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Researchers examine factors influencing health insurers' coverage of new genetic technologies

Health insurers play a critical role in determining patient access to new medical technology. If insurers won't cover them, new tests and therapies are less likely to be introduced and used. A recent national survey of people who make the coverage decisions for health insurers about genetic testing and gene therapies revealed that insurers base their decisions on the validity of tests and the safety and effectiveness of gene therapies.

Coverage decisionmakers surveyed represented health maintenance organizations, preferred provider organizations, indemnity plans, and self-insured employer health plans that were identified from insurance membership directories. They were asked whether they would cover cystic fibrosis (CF) carrier screening, testing for genetic susceptibility to breast cancer (test for the BRCA gene), and medical costs of a clinical trial of gene therapy for CF under certain conditions.

Only 4 to 15.5 percent of all insurers covered these services at the time of the study. Coverage decisions did not differ by type of insurance organization. Insurers said they would significantly increase coverage of CF carrier screening and BRCA testing if the group tested was restricted to those at high risk for developing the diseases, if disease detection rates were higher and costs lower, and if testing was endorsed by a national professional group or consensus conference. Insurers said they would also be more likely to cover the medical costs of a trial of CF gene therapy if the trial was restricted to children or adults with severe CF, safety and effectiveness were proven, and therapy could be administered in a regional hospital or an outpatient setting rather than in a research hospital.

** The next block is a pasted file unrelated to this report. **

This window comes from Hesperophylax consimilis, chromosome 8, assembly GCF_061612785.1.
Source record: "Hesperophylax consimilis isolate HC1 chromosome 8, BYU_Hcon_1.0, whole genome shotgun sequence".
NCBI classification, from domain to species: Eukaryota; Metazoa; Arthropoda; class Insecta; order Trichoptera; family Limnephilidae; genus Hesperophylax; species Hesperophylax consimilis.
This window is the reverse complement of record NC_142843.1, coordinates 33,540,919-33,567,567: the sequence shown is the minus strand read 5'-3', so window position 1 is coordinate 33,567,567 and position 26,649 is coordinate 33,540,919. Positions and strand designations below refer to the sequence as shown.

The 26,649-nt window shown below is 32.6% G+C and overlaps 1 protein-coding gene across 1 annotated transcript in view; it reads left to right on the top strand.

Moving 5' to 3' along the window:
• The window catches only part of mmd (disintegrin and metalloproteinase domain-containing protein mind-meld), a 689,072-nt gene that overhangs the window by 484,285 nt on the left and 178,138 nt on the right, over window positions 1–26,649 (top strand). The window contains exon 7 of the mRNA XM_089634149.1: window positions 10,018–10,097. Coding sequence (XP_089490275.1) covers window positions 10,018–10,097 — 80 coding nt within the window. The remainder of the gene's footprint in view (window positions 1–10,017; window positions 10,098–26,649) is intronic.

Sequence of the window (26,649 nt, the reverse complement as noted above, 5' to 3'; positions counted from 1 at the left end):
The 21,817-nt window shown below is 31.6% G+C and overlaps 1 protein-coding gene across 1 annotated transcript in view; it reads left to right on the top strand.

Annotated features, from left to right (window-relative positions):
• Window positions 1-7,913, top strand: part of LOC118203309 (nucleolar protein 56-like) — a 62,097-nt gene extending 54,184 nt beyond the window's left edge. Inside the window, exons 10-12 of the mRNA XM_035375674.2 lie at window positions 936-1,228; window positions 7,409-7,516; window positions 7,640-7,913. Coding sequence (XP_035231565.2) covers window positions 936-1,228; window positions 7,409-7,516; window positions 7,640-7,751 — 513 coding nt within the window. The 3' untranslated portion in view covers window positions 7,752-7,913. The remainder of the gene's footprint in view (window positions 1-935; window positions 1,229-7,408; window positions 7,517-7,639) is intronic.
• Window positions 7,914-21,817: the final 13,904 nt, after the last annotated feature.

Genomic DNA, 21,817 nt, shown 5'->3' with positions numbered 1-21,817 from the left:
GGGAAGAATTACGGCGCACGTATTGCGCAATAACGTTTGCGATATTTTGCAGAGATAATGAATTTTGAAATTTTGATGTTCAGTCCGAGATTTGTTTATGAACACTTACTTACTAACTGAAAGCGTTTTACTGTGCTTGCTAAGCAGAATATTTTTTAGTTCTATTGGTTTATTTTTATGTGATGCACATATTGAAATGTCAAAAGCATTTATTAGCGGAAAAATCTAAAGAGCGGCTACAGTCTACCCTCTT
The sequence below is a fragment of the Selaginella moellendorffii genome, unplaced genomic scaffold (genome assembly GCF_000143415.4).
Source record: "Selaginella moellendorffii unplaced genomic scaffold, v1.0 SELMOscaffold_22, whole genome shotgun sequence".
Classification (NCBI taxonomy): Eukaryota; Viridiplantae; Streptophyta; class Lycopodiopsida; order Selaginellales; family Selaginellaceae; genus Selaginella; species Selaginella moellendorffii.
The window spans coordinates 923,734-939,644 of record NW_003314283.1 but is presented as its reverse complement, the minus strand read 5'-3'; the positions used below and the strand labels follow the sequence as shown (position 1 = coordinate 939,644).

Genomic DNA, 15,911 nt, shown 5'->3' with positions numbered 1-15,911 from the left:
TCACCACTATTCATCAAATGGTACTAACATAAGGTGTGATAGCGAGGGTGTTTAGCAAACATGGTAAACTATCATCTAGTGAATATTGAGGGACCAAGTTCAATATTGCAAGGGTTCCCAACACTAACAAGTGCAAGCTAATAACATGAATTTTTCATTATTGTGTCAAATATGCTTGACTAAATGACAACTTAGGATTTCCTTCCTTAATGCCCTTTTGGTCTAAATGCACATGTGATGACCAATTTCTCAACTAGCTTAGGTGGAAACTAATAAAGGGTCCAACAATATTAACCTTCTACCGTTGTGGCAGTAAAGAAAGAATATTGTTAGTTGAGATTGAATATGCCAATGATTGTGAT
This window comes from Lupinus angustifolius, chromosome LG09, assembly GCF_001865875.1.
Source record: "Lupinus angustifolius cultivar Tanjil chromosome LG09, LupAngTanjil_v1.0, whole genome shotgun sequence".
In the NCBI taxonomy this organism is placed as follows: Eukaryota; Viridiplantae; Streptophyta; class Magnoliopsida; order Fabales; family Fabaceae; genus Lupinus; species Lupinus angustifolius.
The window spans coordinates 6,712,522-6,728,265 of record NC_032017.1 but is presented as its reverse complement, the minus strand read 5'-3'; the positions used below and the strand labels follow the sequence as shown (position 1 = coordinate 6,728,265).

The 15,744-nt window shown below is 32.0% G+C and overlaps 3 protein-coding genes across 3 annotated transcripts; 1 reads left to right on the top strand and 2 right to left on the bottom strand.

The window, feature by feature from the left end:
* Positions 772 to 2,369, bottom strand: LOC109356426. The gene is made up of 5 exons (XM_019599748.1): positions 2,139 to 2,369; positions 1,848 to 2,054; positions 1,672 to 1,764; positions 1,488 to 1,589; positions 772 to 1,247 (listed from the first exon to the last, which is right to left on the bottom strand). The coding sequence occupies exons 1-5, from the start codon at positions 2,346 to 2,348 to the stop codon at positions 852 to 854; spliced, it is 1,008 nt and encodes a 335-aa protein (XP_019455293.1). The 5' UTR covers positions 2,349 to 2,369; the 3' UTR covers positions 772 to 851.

Only half of respondents considered CF carrier screening of all pregnant women to be medically appropriate, and fewer considered the BRCA test or the CF gene therapy trial to be medically appropriate. The majority agreed that the detection rate of the two tests was adequate, but over three-fourths agreed on the potential for psychological harm from the BRCA test. Few respondents thought there was great potential for future cost savings by offering the tests. The study was supported in part by the Agency for Healthcare Research and Quality (doctoral dissertation grant HS08461) and led by Michele M. Schoonmaker, of Vysis, Inc.

See "Factors influencing health insurers' decisions to cover new genetic technologies," by Ms. Schoonmaker, Barbara A. Bernhardt, and Neil A. Holtzman, in the International Journal of Technology Assessment in Health Care 16(1), pp. 178-189, 2000.

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